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Following a bumper year in 2017, global dividends have enjoyed a strong start to 2018, with growing company profits pushing them 10.2% higher than they were this time last year.
In its latest Global Dividend Index, Janus Henderson Investors said it expects economic growth to continue bolstering profit growth which, in return, should lead to even higher dividends in the future.
This is all very encouraging for investors seeking income, but how can they best access these dividends and which pockets of the market are most attractive? We dissect the key takeaways from the report.
UK dividends rocketed by 21.1% in the first three months of 2018, although the report highlights that this figure was positively distorted by the fact that FTSE 100 giant British American Tobacco started paying quarterly dividends as opposed to semi-annual payments.
The company made the change following its acquisition of Reynolds American last year, which brought with it a large contingent of US shareholders used to the more regular income. A special dividend from Sky also boosted the headline number.
Underlying dividend growth in the UK actually came in at 4.2% when these factors are removed. The report said mining company BHP Billiton was one of the largest contributors to the underlying dividend increase on the back of a continued resurgence in mining dividends.
A UK equity income fund we like, which holds BHP Billiton in its list of top 10 holdings, is Man GLG UK Income. Manager Henry Dixon adopts looks for cheap and out-of-fashion stocks which have twice the level of dividend growth than the market, but also boast stronger balance sheets.
On the other side of the Atlantic, US dividend payouts rose by 8% and Canadian dividend payouts rose by 13.8%. Both countries broke their quarterly records.
Canada’s increase – the largest amongst major dividend-paying countries – was mostly because financials and oil & gas companies performed well. In the US, dividends were boosted by the strong performance of technology, financial and healthcare stocks.
Guinness Global Equity Income currently has the largest regional US weighting out of our Elite Rated global equity income funds, at 43.6%*.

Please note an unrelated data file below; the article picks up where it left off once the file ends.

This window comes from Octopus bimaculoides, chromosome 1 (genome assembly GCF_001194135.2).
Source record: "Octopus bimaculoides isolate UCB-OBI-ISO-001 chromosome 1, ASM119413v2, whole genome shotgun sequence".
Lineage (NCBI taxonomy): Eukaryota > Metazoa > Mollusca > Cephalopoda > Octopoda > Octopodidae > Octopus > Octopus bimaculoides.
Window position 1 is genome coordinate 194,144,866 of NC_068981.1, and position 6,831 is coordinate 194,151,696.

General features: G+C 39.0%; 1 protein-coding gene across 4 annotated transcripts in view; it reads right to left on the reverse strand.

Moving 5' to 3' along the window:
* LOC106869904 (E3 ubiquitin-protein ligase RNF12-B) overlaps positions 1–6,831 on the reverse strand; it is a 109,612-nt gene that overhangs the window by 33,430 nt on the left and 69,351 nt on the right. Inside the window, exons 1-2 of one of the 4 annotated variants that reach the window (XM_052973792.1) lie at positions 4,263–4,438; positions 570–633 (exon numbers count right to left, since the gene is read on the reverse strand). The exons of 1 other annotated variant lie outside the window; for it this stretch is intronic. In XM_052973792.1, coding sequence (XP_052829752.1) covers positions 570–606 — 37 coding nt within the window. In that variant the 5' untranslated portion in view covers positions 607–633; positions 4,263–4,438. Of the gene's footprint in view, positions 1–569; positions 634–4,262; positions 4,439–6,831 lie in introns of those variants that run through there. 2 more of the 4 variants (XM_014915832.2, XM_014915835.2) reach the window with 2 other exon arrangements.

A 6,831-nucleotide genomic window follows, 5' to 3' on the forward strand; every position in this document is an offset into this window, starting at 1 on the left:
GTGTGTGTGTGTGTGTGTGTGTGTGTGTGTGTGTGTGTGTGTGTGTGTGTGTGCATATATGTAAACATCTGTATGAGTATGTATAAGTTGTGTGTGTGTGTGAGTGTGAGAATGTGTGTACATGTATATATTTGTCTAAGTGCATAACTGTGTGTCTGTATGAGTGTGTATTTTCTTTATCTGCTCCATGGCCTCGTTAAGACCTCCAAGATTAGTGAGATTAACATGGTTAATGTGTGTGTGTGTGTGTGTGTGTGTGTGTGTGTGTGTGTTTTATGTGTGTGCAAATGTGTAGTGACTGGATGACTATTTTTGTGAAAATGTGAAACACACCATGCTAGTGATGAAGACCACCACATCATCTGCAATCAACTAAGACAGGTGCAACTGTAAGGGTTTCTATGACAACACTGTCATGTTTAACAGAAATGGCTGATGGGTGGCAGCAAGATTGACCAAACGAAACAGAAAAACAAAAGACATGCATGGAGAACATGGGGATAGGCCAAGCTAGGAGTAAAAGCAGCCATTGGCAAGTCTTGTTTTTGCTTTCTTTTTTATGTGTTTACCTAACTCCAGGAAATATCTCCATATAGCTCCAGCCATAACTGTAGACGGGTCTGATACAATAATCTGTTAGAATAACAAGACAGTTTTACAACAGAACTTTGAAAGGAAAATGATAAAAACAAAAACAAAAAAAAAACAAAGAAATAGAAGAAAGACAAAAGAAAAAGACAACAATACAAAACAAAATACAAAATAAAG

Stocks are chosen based on individual company fundamentals rather than the broader economic backdrop. Each of the 35 holdings in the portfolio are evenly-weighted to avoid too much stock-specific risk.
The report found that the dividends in continental Europe grew by 13.7%, although this was propelled by the strength of the euro.
When taking this currency effect into account, underlying dividend growth was 3.9% – a more modest amount reflecting the fact that relatively few European companies pay their dividend in the first quarter of the year and because European healthcare, particularly in Switzerland – saw lower payouts.
In this part of the market, we like Elite Rated BlackRock Continental European Income, which is managed by Andreas Zoellinger. The fund aims to invest mostly in large and medium-sized companies, which offer steady growth, low-risk returns and reliable dividends. He invests flexibly depending on where we are in the economic cycle.
Asia Pacific (excluding Japan) was the only region to experience lower dividends on both a headline and underlying basis over the period, although the dip is likely to be temporary.
Sharply lower one-off special dividend payments in Hong Kong caused most of the fall while, in Australia, QBE Insurance Group cut its dividend along with Telstra – usually a dividend stalwart – which cut its dividend for the first time in 20 years.
It was a different story in Japan, however, with underlying dividend growth up 8.2% – a first quarter record for Japanese dividends.
For those who want exposure to Japan, Schroder Tokyo may be a good option. Manager Andrew Rose looks to capitalise on stocks that he thinks have been mispriced by the market. For those who want exposure to the Asia Pacific region, Jason Pidcock’s Jupiter Asian Income combines the diversity of Asia Pacific companies with a reliable and growing stream of income.
The report said emerging market dividends were characteristically volatile, having jumped by more than one-third compared with the same quarter last year. Taking any currency effect out of the equation, underlying growth was 2%. This is mostly because India saw lower payouts as state-owned mining company Coal India pushed its dividends down. Russian payouts were also lower, but dividends in Brazil rose significantly.
China is severely under-represented in the first quarter for seasonal reasons. It is comfortably the largest emerging-market payer, and has shown flat or falling dividends over the past three years. Its performance for 2018 is likely to be better, according to the report, and will be crucial for the overall emerging market total.
Magna Emerging Markets Dividend has one of the largest regional allocations to Brazil within the emerging markets sector, at 9.8%**. Manager Mark Bickford-Smith looks for robust and well-managed companies which he believes can stand the test of time. The fund has a concentrated portfolio, with each position size based on Mark’s conviction as opposed to the market index.
This blog was based on the figures reported in the Janus Henderson Global Dividend Index, edition 18, May 2018.
*Source: Guinness Global Equity Income factsheet, 30 April 2018
**Source: Magna Emerging Markets Dividend factsheet, 30 April 2018